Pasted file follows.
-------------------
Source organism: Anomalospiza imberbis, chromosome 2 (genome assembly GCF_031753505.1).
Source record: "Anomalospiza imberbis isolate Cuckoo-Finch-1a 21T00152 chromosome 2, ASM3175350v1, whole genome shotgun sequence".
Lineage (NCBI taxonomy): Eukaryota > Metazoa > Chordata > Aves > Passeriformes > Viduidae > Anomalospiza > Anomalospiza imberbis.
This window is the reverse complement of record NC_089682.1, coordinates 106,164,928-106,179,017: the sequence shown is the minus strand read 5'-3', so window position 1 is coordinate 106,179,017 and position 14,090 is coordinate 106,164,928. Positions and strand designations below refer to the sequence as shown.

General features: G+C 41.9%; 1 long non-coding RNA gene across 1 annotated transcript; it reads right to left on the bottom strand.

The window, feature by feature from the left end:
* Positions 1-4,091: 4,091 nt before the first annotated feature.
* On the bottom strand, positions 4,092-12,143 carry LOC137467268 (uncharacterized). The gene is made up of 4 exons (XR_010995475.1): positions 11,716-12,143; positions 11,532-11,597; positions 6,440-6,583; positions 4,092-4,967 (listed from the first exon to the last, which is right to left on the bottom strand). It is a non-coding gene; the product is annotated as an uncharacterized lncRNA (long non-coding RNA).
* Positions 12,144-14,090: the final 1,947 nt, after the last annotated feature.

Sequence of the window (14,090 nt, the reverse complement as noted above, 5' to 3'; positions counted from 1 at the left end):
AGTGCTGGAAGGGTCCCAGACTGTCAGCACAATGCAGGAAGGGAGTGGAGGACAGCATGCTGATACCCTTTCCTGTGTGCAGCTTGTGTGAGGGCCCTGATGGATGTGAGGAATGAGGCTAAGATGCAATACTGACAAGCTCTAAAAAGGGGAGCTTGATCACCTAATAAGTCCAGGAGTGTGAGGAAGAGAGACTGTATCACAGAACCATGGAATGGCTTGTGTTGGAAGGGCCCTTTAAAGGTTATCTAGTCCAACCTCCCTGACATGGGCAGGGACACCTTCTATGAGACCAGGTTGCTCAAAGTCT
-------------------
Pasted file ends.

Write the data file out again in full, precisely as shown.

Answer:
Source organism: Anomalospiza imberbis, chromosome 2 (genome assembly GCF_031753505.1).
Source record: "Anomalospiza imberbis isolate Cuckoo-Finch-1a 21T00152 chromosome 2, ASM3175350v1, whole genome shotgun sequence".
Lineage (NCBI taxonomy): Eukaryota > Metazoa > Chordata > Aves > Passeriformes > Viduidae > Anomalospiza > Anomalospiza imberbis.
This window is the reverse complement of record NC_089682.1, coordinates 106,164,928-106,179,017: the sequence shown is the minus strand read 5'-3', so window position 1 is coordinate 106,179,017 and position 14,090 is coordinate 106,164,928. Positions and strand designations below refer to the sequence as shown.

General features: G+C 41.9%; 1 long non-coding RNA gene across 1 annotated transcript; it reads right to left on the bottom strand.

The window, feature by feature from the left end:
* Positions 1-4,091: 4,091 nt before the first annotated feature.
* On the bottom strand, positions 4,092-12,143 carry LOC137467268 (uncharacterized). The gene is made up of 4 exons (XR_010995475.1): positions 11,716-12,143; positions 11,532-11,597; positions 6,440-6,583; positions 4,092-4,967 (listed from the first exon to the last, which is right to left on the bottom strand). It is a non-coding gene; the product is annotated as an uncharacterized lncRNA (long non-coding RNA).
* Positions 12,144-14,090: the final 1,947 nt, after the last annotated feature.

Sequence of the window (14,090 nt, the reverse complement as noted above, 5' to 3'; positions counted from 1 at the left end):
AGTGCTGGAAGGGTCCCAGACTGTCAGCACAATGCAGGAAGGGAGTGGAGGACAGCATGCTGATACCCTTTCCTGTGTGCAGCTTGTGTGAGGGCCCTGATGGATGTGAGGAATGAGGCTAAGATGCAATACTGACAAGCTCTAAAAAGGGGAGCTTGATCACCTAATAAGTCCAGGAGTGTGAGGAAGAGAGACTGTATCACAGAACCATGGAATGGCTTGTGTTGGAAGGGCCCTTTAAAGGTTATCTAGTCCAACCTCCCTGACATGGGCAGGGACACCTTCTATGAGACCAGGTTGCTCAAAGTCT